There’s a lifetime of skiing south of Teton Pass

Driving from Jackson to Alpine, if you look up, you can see ragged cliff-looking faces with broken trees. But Thomas Turiano knows what lies just above and out of view: Classic ski terrain. The lines and terrain in the Snake River Range and other mountains south of Jackson are not well-known.

“There’s an actual lifetime of skiing south of Teton Pass,” Turiano said.

The Jackson author is familiar the skiing assets of the region, and he shares much of that knowledge in his new book Jackson Hole Backcountry Skier’s Guide: South. It features backcountry skiing opportunities for all abilities in the Snake River, Salt, Wyoming and other mountain ranges south of Teton Pass.

Turiano, also the author of Select Peaks of the Greater Yellowstone,  arrived in Jackson in the early 1980s on spring break during his freshman year at the Colorado School of Mines. After that first spring break in Jackson, he decided he wouldn’t return to school the next fall. Instead he moved to Jackson.

A New York state native, he grew up learning to ski and hone his mountaineering skills on a big hill in his backyard. Backcountry skiing in Wyoming offered much more adventure than resort skiing. Always curious about the terrain that lay outside the gates, he started exploring the Tetons with experienced friends and mentors, seeking out untracked snow.

“It’s the religious experience of having that smooth feeling underfoot, along with the exploration and finding new places,” he said of the instant appeal.

But Turiano, like so many others in Jackson, focused on exploring the obvious peaks in the Tetons, even writing his first book, Teton Skiing: A History and Guide, on the area. Right after it came out in 1995 he started thinking of writing another skiing guidebook to the southern area mountains. At the time, fewer people were skiing in those mountains — including Turiano, who didn’t realize the expansiveness of the terrain.

“I would soon find out though, because I started on Select Peaks,” he said.

Select Peaks was broader, not focused solely on skiing, but also on the history of the mountains, mountaineering and climbing. In the process of researching the book Turiano got to know the southern mountains well.

He started on the southern ski book in 2003, pecking away at it until two years ago when he decided if he ever wanted to finish it he needed to devote more time. The book, which is the only ski guidebook to the southern mountains of the area, is divided into 14 chapters and organized by access points. Everything in the book is accessible from Jackson within a day, leaving time for skiing once you arrive.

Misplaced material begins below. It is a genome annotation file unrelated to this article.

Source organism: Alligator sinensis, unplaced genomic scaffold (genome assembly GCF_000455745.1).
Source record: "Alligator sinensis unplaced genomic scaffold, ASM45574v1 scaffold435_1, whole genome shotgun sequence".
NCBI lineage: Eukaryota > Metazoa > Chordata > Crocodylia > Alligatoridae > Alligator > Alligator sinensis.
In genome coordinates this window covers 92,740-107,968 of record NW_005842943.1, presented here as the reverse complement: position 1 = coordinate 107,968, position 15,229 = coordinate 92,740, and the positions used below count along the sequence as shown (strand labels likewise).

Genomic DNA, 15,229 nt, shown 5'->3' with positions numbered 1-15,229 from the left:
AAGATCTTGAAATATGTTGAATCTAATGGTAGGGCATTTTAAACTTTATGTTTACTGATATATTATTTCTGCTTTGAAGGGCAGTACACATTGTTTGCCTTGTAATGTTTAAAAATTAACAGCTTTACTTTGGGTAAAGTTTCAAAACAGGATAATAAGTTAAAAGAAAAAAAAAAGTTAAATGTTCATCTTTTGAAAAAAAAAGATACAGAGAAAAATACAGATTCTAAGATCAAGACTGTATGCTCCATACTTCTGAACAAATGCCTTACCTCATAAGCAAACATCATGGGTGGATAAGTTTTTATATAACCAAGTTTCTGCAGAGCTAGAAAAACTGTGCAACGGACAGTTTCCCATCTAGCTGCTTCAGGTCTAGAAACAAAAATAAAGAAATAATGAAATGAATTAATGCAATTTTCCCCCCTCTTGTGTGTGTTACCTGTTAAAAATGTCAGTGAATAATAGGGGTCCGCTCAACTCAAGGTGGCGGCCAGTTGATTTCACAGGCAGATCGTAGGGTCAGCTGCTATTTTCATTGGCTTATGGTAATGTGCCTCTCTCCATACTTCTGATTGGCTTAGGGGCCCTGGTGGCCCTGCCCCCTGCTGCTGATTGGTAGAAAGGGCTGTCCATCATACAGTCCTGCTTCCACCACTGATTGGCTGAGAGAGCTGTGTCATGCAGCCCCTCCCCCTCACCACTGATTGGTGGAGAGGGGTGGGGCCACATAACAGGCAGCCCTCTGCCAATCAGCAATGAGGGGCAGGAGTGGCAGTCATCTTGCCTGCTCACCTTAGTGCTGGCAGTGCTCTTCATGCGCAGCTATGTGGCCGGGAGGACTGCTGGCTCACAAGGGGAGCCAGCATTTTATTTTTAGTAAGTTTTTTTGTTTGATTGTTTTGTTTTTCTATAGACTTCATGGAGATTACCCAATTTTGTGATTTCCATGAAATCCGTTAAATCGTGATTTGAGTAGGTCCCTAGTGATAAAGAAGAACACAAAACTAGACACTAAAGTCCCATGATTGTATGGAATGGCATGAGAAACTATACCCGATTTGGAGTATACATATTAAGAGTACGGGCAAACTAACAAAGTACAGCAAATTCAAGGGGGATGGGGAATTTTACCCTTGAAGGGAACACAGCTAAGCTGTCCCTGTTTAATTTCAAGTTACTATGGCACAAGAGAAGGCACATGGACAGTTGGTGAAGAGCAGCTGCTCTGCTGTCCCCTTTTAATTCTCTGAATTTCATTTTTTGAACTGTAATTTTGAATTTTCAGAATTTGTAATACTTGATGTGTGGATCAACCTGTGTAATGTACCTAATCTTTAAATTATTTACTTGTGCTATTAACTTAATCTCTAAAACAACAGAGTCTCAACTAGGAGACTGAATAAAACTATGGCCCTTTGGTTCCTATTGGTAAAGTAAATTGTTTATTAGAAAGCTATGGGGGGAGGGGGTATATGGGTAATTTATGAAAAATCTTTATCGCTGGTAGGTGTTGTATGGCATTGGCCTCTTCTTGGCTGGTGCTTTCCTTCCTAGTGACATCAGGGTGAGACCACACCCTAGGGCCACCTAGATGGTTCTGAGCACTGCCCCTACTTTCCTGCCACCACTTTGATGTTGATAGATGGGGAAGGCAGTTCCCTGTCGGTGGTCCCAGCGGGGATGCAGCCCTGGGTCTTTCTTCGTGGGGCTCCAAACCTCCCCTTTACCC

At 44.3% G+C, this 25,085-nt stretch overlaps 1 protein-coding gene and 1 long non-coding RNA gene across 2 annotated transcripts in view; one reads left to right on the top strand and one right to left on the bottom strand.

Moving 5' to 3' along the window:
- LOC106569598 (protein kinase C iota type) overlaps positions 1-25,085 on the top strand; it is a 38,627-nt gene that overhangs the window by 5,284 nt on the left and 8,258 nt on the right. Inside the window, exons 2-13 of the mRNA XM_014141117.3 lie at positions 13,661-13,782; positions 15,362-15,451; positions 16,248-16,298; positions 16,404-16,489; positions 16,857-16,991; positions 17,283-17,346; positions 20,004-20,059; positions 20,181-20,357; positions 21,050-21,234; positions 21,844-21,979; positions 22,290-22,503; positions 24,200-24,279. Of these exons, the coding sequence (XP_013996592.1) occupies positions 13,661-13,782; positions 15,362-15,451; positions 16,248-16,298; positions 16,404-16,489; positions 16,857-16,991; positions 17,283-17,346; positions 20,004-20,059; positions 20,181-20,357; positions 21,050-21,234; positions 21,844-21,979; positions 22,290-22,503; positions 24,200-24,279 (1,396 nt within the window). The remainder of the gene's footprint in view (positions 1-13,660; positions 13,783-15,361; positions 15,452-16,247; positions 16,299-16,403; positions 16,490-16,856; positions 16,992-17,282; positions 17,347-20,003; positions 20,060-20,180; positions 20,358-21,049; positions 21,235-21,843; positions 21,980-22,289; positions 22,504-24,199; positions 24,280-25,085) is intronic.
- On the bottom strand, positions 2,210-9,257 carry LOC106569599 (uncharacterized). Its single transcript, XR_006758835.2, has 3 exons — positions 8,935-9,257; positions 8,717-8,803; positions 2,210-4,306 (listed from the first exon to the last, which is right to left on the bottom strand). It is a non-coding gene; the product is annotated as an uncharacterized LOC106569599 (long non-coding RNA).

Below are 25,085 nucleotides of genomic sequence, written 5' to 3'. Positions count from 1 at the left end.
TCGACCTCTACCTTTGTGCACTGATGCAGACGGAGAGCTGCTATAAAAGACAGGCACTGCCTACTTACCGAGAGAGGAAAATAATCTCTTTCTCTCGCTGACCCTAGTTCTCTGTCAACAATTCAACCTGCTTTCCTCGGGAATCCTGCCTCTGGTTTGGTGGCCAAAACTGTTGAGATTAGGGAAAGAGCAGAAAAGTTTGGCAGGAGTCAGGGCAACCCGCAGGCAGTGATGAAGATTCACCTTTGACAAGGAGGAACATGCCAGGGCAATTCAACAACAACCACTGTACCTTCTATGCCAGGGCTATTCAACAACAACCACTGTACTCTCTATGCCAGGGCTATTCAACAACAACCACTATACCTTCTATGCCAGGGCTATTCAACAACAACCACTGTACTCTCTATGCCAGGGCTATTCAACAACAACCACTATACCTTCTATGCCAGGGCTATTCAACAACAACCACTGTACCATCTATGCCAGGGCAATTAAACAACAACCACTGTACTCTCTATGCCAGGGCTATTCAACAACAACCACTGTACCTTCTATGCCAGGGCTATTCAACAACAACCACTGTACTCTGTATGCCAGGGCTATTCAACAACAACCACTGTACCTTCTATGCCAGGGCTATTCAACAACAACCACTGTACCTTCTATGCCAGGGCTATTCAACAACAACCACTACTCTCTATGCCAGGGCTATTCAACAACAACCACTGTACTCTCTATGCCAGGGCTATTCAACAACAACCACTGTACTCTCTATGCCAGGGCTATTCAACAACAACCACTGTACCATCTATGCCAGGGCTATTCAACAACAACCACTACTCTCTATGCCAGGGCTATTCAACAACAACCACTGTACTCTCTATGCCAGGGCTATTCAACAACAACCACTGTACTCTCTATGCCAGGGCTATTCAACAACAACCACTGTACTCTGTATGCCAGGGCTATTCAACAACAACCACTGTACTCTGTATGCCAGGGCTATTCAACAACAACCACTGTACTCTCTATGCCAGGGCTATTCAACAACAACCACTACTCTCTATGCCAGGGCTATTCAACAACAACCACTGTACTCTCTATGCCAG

“It’s for the Jackson Hole skier,” he said. “This is your terrain. This is your world.”

Turiano doesn’t keep anything back. He includes even his favorite lines and secret powder stashes.

“That’s really hard for me to do — to horde something awesome for myself,” he said. “I’d rather tell about it than hoard it.”

It also doesn’t fit a writing ethic that Turiano committed to in his first book.

“I’m not going to write something that doesn’t do justice to the place or the people that were there first,” he said. “I want the reader to become a steward of the place rather than just a user.”

There is some history woven into the information on the more than 1,000 lines the book describes. The book spans a range of difficulties, including buttes and foothills for beginners.

“Anything with good skiing that I saw I included,” he said.

He omitted only areas with convoluted access that involved skirting private land. There are also more than 500 photos, some with routes drawn on them to show less obvious terrain.

Since Turiano started exploring the ranges, he’s found he prefers the terrain south of Jackson more than skiing in the Tetons. The ascents are shorter, so he can get in multiple laps on one peak. The mountains allow for linking peaks and creating unique adventures. The snow is also better. The Tetons are higher, but there’s less direct sunlight in areas like the Snake River Canyon, so even south-facing slopes are colder.

Plus, there’s still more left to explore. He’s already thinking about the next edition. But that will have to come after he writes the guide to the northern range and revises Select Peaks, which is out of print, but still in demand. He also plans in the next few years to write a revision of Teton Skiing in the same format as his new book, including areas like Togwotee Pass and the Big Holes.

This article was originally published on There’s a lifetime of skiing south of Teton Pass

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